Terry Southern Month


Terry Southern Month

Terry Southern, © Steve Schapiro.

It’s buck season, the sun is defying all forecasts, the Vanity Fair softball team is atremble at the prospect of tonight’s grudge match, and to greet the arrival of summer we at The Paris Review Daily are hereby declaring June 2010 “Terry Southern Month.” For the next twenty-nine days stay tuned for a celebration of the longtime contributor who wrote Dr. Strangelove, The Magic Christian, and the pornographic novel Candy, inter alia.

As George Plimpton explained in 1996, the year of Southern’s death:

Terry was in a a sense largely responsible for the birth of this magazine back in 1953. In the early stages of publishing a Paris-based New Yorker imitation entitled The Paris News-Post, its editors, Peter Matthiessen and Harold L. Humes, were so impressed by the strength of The Accident, a story submitted by their friend Terry (a section of his novel Flash and Filigree) that they decided to scrap The New Yorker imitation and start a literary magazine. The story was incorporated in the first number. Thus, The Paris Review.

Here, for starters, is an interview by Mike Golden from issue 138 in which Southern discusses Paris in the fifties, making Easy Rider with Dennis Hopper (RIP), and the famous “lost” pie-fight from Dr. Strangelove:


What was the scene in Paris like in the fifties?


Oh it was terrific because the cafés were such great places to hang out, they were so open, you could smoke hash at the tables, if you were fairly discreet. There was the expatriate crowd, which was more or less comprised of interesting people, creatively inclined. So we would fall out there at one of the cafés, about four in the afternoon, sip Pernod until dinner, then afterwards go to a jazz club. Bird and Diz, and Miles and Bud Powell, and Monk were all there, and if not, someone else. Lester Young and Don Byas. It was a period when the Village and St.-Germain-des-Pres were sort of interchangeable, just going back and forth. The thing to do was take a freighter—it was the cheapest way to go, a comfortable and interesting way to go because it was long, thirteen days. And the Scandinavian ones had pretty good food. There were only about eight passengers. We’d eat at the Captain’s table—and he was invariably some kind of great lush. So you’d get there—St. Germain, and the town was swinging. Once in a while you’d find yourself homesick, for one place or the other, but it was okay, because both were good places to arrive. Sometimes we would save up some money and just take off, On the Road-style. Sometimes we had a car, other times we took the train. It was always a gas.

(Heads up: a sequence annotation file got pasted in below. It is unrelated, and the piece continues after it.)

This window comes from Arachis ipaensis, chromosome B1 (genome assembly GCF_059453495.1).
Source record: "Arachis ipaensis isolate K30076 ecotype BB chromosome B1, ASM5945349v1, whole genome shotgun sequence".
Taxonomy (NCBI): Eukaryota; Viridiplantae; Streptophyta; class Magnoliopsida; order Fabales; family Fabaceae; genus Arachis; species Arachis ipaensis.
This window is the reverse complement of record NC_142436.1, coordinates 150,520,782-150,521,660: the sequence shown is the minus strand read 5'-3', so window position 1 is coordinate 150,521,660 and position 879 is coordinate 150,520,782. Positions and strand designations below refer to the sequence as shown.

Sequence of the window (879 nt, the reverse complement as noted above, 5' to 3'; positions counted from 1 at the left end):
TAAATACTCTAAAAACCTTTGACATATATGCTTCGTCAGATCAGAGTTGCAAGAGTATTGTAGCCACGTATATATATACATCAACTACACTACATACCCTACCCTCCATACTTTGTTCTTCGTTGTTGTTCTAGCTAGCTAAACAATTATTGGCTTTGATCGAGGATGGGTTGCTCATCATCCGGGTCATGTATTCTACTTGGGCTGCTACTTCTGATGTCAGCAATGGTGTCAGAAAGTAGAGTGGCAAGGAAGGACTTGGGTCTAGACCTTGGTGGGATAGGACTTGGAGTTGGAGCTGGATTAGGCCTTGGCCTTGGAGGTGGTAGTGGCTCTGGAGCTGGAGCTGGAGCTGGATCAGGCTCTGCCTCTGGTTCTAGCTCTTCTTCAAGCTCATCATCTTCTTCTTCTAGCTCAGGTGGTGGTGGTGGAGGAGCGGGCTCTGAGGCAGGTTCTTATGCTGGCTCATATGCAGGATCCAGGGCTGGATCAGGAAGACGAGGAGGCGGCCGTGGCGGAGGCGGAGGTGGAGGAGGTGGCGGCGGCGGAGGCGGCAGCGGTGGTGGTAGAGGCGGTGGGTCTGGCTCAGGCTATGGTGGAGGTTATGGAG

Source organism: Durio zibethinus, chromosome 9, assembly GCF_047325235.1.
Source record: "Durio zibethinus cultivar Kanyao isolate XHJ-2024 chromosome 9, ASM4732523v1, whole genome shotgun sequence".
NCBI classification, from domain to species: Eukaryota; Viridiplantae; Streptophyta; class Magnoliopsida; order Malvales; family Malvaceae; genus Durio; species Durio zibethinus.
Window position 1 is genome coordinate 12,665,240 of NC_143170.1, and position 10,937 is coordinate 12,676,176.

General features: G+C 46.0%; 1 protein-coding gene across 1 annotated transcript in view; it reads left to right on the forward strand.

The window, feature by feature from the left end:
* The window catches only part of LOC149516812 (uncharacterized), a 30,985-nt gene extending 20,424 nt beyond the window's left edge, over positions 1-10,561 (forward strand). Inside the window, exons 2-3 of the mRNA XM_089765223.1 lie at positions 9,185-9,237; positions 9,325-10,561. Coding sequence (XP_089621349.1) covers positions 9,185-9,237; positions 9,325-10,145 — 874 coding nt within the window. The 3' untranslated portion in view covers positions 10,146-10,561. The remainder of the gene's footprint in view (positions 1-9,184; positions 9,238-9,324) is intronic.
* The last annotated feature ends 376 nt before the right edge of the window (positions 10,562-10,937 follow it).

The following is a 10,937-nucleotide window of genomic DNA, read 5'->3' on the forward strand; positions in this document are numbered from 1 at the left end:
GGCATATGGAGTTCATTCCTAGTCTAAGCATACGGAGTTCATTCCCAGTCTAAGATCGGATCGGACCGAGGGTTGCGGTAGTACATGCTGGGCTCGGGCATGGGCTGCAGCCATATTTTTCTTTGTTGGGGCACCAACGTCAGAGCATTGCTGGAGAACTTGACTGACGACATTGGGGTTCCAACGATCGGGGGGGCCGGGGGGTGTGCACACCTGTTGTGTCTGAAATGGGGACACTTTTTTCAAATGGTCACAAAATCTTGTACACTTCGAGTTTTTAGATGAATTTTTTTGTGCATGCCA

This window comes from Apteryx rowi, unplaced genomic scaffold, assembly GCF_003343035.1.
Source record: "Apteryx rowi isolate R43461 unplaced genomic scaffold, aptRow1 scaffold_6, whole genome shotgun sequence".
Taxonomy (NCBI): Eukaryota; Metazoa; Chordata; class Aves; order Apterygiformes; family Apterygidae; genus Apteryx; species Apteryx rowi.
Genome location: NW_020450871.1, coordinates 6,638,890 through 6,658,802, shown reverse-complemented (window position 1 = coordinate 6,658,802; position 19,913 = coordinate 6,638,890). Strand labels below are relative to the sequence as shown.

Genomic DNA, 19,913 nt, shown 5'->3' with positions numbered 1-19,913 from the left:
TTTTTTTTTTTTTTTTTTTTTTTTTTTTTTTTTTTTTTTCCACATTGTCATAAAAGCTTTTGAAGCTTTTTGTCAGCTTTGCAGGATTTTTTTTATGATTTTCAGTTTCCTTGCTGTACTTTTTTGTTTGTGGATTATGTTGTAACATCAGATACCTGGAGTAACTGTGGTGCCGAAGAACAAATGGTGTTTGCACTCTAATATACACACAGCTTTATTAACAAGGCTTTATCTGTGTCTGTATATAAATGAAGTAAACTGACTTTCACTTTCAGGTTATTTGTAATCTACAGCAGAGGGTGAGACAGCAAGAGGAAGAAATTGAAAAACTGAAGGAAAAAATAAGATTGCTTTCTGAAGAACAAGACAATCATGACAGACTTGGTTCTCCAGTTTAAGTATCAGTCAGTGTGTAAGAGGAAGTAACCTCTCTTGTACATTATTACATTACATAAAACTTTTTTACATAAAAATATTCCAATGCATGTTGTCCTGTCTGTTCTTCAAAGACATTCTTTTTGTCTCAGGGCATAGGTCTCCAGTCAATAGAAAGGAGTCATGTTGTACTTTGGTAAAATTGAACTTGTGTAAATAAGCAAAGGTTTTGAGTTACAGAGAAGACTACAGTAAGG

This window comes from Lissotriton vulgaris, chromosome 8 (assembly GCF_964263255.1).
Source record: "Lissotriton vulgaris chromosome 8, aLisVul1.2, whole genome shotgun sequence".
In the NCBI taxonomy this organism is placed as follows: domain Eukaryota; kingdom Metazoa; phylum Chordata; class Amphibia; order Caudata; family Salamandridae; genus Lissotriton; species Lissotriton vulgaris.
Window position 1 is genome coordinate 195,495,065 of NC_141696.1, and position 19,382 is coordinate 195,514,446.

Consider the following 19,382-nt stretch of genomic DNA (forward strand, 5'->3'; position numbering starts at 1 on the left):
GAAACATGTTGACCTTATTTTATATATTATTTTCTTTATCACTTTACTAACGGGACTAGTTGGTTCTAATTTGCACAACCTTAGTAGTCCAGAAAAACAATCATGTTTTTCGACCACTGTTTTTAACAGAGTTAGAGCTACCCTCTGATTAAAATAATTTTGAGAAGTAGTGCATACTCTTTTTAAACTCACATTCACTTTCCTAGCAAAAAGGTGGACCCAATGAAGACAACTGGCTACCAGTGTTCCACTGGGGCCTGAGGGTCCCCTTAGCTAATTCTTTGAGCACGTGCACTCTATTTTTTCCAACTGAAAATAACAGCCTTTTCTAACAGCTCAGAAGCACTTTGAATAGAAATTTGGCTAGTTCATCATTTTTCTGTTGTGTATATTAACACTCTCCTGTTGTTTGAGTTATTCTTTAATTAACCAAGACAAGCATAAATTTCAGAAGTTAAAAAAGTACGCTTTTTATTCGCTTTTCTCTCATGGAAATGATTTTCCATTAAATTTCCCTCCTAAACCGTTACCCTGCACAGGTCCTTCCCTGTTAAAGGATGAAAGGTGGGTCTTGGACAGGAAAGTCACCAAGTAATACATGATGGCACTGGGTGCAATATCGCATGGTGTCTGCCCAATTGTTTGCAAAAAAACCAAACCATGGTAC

Mason was ultrapersuasive. Boss persuasion. One he convinced me to join a kibbutz with him and go to Israel, despite my complete ignorance of anything Jewish. So we packed some books and clothes and checked into the Holland-American kibbutz freighter, into a dormitory-type situation, with about sixty other guys. The ship was still at the dock, we had a couple of days to wait until they got their full roster. So we were put to work in the hole, cleaning the boilers—an unbelievably shitty job, plunging our arms up to the shoulder into these furnace pipes and bringing out mountains of wet soot. Gross City. Anyway on the first morning when we woke up, one guy is already awake, breaking out over the fact that thirty dollars is missing from his footlocker. Someone else says, “Okay, we’ve got to trust each other. Whoever took the money needed it.” This doesn’t go over too well with the guy who lost the thirty bucks. He’s still ranting. So immediately this tight-knit and brotherly group is divided into two bickering factions. Hardly the utopian camaraderie we had expected. So we split. Went to the White Horse and had a couple of tall ones.

To be continued on Monday.